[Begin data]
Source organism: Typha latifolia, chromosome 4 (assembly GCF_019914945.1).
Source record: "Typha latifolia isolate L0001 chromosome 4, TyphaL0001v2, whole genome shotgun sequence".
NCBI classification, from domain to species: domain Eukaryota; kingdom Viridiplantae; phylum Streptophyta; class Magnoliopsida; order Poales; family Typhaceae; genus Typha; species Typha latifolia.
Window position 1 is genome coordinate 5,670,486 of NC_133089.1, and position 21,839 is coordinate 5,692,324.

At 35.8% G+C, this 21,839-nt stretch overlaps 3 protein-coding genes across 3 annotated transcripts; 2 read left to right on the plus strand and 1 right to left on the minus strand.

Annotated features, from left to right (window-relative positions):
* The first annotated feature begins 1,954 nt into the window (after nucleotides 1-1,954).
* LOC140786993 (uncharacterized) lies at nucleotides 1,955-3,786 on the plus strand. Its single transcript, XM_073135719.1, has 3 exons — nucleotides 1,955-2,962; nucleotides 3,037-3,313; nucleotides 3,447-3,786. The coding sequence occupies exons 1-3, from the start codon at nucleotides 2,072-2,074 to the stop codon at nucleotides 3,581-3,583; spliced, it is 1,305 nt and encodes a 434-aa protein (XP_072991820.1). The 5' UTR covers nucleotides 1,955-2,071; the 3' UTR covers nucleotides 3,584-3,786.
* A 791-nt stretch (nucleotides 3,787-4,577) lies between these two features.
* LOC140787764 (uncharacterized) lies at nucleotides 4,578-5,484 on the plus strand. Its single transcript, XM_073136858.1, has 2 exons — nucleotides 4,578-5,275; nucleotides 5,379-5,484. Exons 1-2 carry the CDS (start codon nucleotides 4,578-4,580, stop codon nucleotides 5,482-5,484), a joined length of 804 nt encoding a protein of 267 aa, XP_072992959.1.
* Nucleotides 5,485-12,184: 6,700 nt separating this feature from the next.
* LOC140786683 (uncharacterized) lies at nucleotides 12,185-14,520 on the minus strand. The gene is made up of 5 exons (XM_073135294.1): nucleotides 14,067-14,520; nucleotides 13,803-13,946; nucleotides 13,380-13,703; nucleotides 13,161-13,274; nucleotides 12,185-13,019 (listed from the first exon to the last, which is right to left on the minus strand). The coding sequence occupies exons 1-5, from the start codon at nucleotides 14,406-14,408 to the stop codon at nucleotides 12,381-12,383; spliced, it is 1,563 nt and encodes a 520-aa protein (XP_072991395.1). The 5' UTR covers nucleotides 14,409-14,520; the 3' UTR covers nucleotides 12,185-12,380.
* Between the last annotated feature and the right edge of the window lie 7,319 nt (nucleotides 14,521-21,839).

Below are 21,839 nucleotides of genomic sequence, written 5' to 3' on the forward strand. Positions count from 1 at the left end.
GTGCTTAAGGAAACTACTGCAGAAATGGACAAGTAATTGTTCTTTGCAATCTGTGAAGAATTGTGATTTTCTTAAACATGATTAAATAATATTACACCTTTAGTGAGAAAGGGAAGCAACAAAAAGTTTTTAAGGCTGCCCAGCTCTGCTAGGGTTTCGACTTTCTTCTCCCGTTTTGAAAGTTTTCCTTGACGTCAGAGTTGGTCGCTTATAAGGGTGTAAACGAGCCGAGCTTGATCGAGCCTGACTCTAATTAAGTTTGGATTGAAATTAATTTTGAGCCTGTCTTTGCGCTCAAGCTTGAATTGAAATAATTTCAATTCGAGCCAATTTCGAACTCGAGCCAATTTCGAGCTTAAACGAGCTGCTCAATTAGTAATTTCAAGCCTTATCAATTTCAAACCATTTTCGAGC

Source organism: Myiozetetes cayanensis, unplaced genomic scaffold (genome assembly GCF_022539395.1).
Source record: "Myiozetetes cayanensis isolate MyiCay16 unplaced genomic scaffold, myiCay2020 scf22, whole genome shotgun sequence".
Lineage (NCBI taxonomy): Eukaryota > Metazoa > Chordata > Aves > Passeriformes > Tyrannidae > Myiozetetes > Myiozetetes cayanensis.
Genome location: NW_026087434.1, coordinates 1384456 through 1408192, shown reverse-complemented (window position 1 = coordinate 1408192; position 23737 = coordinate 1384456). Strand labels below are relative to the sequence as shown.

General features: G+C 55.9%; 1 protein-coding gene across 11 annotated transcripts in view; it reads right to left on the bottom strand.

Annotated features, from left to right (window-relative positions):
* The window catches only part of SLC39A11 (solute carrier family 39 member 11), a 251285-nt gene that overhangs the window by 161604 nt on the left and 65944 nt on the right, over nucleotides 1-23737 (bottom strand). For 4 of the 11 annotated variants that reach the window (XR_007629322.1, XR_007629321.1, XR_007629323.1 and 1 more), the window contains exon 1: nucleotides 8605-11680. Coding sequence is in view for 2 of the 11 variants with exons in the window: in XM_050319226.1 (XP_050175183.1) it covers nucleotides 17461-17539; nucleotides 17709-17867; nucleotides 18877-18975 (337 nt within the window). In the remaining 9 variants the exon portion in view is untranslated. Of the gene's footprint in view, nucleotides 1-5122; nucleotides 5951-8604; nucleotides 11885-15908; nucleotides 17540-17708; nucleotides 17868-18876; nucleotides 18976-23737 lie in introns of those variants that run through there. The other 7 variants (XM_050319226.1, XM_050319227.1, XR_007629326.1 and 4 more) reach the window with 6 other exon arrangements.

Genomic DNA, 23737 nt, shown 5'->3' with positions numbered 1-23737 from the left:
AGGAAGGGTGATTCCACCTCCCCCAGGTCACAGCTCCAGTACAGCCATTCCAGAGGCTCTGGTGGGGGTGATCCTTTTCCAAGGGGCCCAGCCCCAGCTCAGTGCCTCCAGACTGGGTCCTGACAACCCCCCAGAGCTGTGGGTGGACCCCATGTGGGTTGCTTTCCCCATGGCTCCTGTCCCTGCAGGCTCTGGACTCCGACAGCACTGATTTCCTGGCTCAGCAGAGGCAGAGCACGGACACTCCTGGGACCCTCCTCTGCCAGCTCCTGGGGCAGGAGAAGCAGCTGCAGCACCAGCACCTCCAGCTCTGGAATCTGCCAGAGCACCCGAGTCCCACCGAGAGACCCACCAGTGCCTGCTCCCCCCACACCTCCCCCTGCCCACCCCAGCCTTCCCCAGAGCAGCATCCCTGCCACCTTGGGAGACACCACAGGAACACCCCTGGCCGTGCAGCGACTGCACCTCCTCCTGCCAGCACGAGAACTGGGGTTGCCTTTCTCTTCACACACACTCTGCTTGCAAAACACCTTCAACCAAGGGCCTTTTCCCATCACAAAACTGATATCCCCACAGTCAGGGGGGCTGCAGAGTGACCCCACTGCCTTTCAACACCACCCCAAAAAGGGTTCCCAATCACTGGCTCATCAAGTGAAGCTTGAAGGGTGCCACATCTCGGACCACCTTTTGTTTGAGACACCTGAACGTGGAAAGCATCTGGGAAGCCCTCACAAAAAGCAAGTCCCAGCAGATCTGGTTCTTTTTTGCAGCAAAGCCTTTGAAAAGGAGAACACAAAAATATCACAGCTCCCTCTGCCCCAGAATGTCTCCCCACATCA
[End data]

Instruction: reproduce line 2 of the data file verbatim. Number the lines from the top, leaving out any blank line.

Source record: "Typha latifolia isolate L0001 chromosome 4, TyphaL0001v2, whole genome shotgun sequence".